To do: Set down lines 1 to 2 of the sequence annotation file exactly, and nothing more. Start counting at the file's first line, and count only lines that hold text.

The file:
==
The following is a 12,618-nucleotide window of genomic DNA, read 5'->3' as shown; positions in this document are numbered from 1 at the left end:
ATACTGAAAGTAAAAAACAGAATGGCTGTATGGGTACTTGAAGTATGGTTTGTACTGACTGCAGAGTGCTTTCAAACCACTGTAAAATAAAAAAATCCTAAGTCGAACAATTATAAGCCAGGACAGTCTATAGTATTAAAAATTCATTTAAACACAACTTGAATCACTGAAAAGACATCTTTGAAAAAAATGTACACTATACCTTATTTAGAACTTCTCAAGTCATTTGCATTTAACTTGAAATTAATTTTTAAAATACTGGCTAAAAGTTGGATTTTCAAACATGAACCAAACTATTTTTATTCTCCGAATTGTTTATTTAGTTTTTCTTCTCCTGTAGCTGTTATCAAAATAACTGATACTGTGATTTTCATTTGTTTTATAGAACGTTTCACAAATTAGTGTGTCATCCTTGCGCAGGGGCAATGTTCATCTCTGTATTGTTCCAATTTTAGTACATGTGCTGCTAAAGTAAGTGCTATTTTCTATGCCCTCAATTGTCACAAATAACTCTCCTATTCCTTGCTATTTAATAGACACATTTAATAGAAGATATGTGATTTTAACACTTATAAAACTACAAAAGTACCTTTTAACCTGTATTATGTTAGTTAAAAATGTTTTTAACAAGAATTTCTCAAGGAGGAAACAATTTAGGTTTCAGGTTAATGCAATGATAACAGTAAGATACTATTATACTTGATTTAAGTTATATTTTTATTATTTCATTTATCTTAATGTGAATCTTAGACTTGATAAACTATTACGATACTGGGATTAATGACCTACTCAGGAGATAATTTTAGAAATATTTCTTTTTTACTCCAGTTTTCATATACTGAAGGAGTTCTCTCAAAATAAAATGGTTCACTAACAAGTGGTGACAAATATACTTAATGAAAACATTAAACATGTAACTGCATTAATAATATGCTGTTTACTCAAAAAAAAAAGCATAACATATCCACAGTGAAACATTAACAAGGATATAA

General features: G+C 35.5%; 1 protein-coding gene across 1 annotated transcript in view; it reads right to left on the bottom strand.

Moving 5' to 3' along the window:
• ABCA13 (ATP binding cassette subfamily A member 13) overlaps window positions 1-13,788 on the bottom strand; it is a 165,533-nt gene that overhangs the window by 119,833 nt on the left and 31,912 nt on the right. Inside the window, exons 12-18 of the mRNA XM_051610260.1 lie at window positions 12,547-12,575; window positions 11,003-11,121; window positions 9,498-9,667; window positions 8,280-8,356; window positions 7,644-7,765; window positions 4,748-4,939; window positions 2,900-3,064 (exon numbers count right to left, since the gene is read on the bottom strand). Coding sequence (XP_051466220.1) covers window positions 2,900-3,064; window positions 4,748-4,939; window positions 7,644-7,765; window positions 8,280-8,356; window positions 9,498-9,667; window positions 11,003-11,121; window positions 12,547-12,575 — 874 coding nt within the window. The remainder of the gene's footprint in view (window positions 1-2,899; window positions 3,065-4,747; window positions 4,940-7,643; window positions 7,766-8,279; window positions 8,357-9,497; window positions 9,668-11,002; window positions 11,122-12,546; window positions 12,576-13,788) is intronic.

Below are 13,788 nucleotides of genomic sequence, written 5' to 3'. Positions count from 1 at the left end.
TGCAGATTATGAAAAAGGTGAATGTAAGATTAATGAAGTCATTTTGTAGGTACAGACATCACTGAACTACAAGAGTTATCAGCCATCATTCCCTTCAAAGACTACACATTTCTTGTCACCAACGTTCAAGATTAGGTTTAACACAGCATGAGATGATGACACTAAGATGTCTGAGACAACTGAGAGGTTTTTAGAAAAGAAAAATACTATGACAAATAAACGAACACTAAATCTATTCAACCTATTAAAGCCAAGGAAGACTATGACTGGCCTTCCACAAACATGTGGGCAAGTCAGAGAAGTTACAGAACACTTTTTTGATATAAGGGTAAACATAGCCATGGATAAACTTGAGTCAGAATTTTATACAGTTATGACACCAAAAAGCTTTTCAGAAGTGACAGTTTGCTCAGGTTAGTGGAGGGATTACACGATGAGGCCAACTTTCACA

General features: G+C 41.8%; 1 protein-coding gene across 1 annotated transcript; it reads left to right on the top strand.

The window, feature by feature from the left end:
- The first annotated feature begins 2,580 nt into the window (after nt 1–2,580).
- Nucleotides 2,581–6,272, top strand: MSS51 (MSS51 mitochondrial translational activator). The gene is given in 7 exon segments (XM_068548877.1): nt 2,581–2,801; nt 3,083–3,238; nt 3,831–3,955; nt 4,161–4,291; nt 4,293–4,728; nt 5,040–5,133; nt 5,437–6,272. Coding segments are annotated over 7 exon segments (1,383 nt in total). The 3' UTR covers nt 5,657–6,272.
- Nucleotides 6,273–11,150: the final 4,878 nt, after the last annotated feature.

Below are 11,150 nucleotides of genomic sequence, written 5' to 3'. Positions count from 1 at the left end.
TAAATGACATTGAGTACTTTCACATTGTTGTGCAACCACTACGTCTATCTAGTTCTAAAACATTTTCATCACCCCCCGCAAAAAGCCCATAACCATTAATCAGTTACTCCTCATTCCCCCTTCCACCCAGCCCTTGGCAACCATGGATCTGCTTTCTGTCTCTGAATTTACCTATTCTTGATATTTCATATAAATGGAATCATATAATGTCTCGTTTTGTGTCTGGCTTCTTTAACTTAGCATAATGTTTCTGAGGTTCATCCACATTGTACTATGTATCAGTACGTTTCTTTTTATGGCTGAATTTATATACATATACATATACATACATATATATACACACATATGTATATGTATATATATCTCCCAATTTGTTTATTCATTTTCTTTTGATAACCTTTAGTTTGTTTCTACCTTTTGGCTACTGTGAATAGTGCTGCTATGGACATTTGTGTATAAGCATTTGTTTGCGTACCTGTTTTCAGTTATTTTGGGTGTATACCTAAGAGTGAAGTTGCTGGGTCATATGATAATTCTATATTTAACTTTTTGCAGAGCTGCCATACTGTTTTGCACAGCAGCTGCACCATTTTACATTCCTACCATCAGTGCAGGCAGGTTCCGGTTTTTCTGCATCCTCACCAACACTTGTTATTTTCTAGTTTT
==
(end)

The following is a 12,618-nucleotide window of genomic DNA, read 5'->3' as shown; positions in this document are numbered from 1 at the left end:
ATACTGAAAGTAAAAAACAGAATGGCTGTATGGGTACTTGAAGTATGGTTTGTACTGACTGCAGAGTGCTTTCAAACCACTGTAAAATAAAAAAATCCTAAGTCGAACAATTATAAGCCAGGACAGTCTATAGTATTAAAAATTCATTTAAACACAACTTGAATCACTGAAAAGACATCTTTGAAAAAAATGTACACTATACCTTATTTAGAACTTCTCAAGTCATTTGCATTTAACTTGAAATTAATTTTTAAAATACTGGCTAAAAGTTGGATTTTCAAACATGAACCAAACTATTTTTATTCTCCGAATTGTTTATTTAGTTTTTCTTCTCCTGTAGCTGTTATCAAAATAACTGATACTGTGATTTTCATTTGTTTTATAGAACGTTTCACAAATTAGTGTGTCATCCTTGCGCAGGGGCAATGTTCATCTCTGTATTGTTCCAATTTTAGTACATGTGCTGCTAAAGTAAGTGCTATTTTCTATGCCCTCAATTGTCACAAATAACTCTCCTATTCCTTGCTATTTAATAGACACATTTAATAGAAGATATGTGATTTTAACACTTATAAAACTACAAAAGTACCTTTTAACCTGTATTATGTTAGTTAAAAATGTTTTTAACAAGAATTTCTCAAGGAGGAAACAATTTAGGTTTCAGGTTAATGCAATGATAACAGTAAGATACTATTATACTTGATTTAAGTTATATTTTTATTATTTCATTTATCTTAATGTGAATCTTAGACTTGATAAACTATTACGATACTGGGATTAATGACCTACTCAGGAGATAATTTTAGAAATATTTCTTTTTTACTCCAGTTTTCATATACTGAAGGAGTTCTCTCAAAATAAAATGGTTCACTAACAAGTGGTGACAAATATACTTAATGAAAACATTAAACATGTAACTGCATTAATAATATGCTGTTTACTCAAAAAAAAAAGCATAACATATCCACAGTGAAACATTAACAAGGATATAA